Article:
Ebenezer Wake Cook

From Wikipedia, the free encyclopedia
Jump to: navigation, search

Ebenezer Wake Cook (28 December 1843–1926), generally referred to as E. Wake Cook, was a water-colour painter.

Cook was born at Maldon, Essex, England and came to Melbourne in 1852. At 17 years of age Cook became an assistant to Nicholas Chevalier, who instructed him in painting, wood-engraving and lithography. He was one of the original members of the Victorian Academy of Arts in 1870. In 1872 Cook studied under Eugene von Guerard at the National Gallery of Victoria. In that year he won the medal for the best water-colour exhibited at the exhibition of the New South Wales Academy of Art.

He was an associate of Tom Roberts, Rupert Bunny and Bertram Mackennal,[1] and for a time worked for the Adelaide Photographic Company.[2]

In 1873 Cook went to London, and from 1875 to 1926 was a constant exhibitor at the Royal Academy. In 1904 he published a pamphlet, Anarchism in Art and Chaos in Criticism, which was followed in 1924 by Retrogression in Art and the Suicide of the Royal Academy, an attack on all un-academic painters from Manet onwards. Cook for a time was president of the Langham Sketch Club, and an original member and honorary secretary of the Royal British Colonial Society of Artists. Cook died early in 1926. His work was popular with some collectors and dealers, but it was often regarded as pretty when it was meant to be beautiful. Cook is represented in the national galleries at Sydney, Melbourne and Adelaide.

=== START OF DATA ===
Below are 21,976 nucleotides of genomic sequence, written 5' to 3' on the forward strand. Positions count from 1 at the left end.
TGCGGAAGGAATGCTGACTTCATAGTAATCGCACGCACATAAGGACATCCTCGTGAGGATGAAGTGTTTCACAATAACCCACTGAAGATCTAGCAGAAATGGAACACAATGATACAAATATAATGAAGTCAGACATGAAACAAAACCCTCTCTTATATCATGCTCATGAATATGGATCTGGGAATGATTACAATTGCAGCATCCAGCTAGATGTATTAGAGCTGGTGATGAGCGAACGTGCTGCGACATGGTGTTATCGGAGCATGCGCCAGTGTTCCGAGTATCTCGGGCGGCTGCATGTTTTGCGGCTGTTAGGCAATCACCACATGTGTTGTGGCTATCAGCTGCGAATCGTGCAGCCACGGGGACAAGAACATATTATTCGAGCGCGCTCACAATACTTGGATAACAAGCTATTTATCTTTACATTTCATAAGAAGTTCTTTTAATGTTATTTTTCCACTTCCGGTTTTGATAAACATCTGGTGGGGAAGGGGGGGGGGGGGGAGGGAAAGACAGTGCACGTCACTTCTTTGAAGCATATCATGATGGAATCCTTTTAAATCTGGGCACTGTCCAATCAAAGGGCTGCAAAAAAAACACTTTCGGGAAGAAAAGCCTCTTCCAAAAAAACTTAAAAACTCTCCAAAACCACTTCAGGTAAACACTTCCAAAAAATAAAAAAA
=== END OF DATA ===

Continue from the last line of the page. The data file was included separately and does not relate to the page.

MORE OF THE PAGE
References[edit]

  1. ^ Alan McCulloch, Encyclopedia of Australian Art Hutchinson of London 1968
  2. ^ "The Development of Art". Evening Journal (Adelaide). XXV, (7191). South Australia. 28 October 1893. p. 4. Retrieved 22 June 2016 – via National Library of Australia. 

Sources[edit]

External links[edit]